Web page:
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An “Uncultured” Chant That’s Part of Chinese Culture

Tonight 18,000 Beijing fans will head to Wukesong to watch Game 4 of the CBA Finals and one thing is likely to be surprisingly absent during the game, the infamous “jing ma“. The CBA has threatened that if fan behavior is “unharmonious” or “uncultured”, the league might move Game 5 away from Beijing.

A little bit of background, the “jing ma“, meaning the “Beijing Curse”, is the shouting of “sha bi” at sporting events in the capital.  The phrase translated directly into English as “stupid c—t”, but whether the meaning is as strong as the literal translation or if its closer to “fuck” can be debated.  The “cheer” is regularly heard at football matches in Beijing and has become part of the fabric of attending a Guoan match, though only with the success of the local basketball team, Beijing Jinyu, this season has it started being heard at basketball games as well.

The reality of the “jing ma” is that it isn’t only a Beijing thing, fans across the country use this same expression, though often they do so in their local dialect so it is less apparent to those watching on television.  It should be called the “national curse”, but instead the media and fans across the country enjoy singling out Beijing and talking about their fans, in part because it is so obvious on television because of the massive crowds.

Much of the reason it even migrated to the CBA has nothing to do with Beijing.  Starting with the semifinals, a number of incidents, including the Beijing bus being attacked in Taiyuan and the Guangdong coach encouraging his players to intentionally injure Beijing players, have fanned the flames of anger in Beijing.  Why the CBA has failed to seriously crack down on this behavior and instead attack the biggest crowds the league has ever seen is anyone’s guess.

With the “jing ma” once again in the Beijing news, discussions about its place at Worker’s Stadium have popped up again in the media and online.  Many feel that swearing is a natural part of attending a football match and that you hear much worse on the terraces in Europe.  Further, it isn’t like the fans are swearing just to swear, you only hear the chants when the referee makes a bad decision or when there is a hard foul on a Beijing player.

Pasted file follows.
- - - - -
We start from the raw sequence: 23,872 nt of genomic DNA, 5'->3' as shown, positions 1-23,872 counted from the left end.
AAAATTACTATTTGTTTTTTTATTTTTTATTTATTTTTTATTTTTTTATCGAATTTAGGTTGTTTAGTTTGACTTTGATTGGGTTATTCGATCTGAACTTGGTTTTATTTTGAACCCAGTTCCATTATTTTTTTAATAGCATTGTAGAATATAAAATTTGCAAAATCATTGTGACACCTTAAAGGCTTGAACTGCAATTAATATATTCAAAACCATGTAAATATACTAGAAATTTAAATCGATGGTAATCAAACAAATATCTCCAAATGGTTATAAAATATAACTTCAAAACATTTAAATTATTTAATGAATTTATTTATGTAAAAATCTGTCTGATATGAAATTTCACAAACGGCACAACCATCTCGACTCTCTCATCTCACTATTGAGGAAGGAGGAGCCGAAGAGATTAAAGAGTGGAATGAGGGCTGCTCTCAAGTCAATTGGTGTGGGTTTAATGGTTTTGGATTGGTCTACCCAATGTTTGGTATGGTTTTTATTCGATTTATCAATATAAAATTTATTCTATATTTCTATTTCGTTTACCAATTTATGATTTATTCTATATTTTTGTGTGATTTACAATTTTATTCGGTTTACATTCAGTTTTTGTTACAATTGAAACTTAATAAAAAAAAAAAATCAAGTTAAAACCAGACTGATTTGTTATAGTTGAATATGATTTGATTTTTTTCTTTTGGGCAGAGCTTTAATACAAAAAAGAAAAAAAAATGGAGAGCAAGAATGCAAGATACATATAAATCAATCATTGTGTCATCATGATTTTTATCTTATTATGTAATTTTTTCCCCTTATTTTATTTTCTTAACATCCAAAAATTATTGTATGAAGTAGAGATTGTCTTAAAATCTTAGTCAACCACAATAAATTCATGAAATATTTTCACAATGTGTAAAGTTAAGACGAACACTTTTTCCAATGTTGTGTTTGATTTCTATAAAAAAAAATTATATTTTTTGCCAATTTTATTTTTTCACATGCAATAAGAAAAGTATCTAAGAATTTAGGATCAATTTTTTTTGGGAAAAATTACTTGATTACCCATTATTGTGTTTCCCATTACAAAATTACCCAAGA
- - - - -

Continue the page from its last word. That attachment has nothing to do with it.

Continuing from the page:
The anti-“jing ma” forces are a mix of prudes, parents, those who believe the government line, as well as a few who think that it’s gone too far in recent years.  The intensity of the “cheer”, the anger behind it, and the reverberating noise of 30,000 fans shouting it together has caused people to change their opinion regarding the need to crack down on it.  It is understandable why some parents may not want their young children to hear the chant, though its likely kids hear language just as bad on the street, in cabs, or even at school.

It seems that efforts to stamp out the chant have disappeared at Worker’s Stadium, no longer is pre-recorded, “canned” fan noise being played when the shouting begins.  Also, the video regarding  “cultured” fans hasn’t been shown as much lately.  Attending a sporting event is supposed to give people the chance to unwind, cheer, and yes, even swear.  The CBA’s crackdown on Beijing fans is unique and hopefully will not set a precedent that extends to Gongti.  While the “jing ma” may not be “cultured” behavior, it is equally unfair to only attack Beijingers, who have proven themselves to be the best fans in the country, in this way.  As much as my feelings about the chant may be conflicted, the moment the referee makes an idiotic decision on Friday night, I’ll shout a “sha bi” or two myself, though refrain from joining the chanting.

*For more on basketball in China, check out Niubball.

 

Brandon Chemers aka B. Cheng aka A Modern Lei Feng – is a name which may be familiar to many in the Chinese blogosphere. He currently serves as Editor-in-Chief for Wild East Football and is one of the lonely souls writing about Chinese football in English for the last 10 years. Chemers' credentials are second to none – his former blog focused not only on the fortunes of his beloved Beijing Guoan FC, but a multitude of other aspects of Beijing life. He’s deservedly built a reputation in the Chinese blogosphere as an insightful observer of not only Chinese football, but also the wider picture of life in modern China and its many layers. For WEF, beyond writing about Guoan, he often focuses on fan culture and the business of Chinese football.

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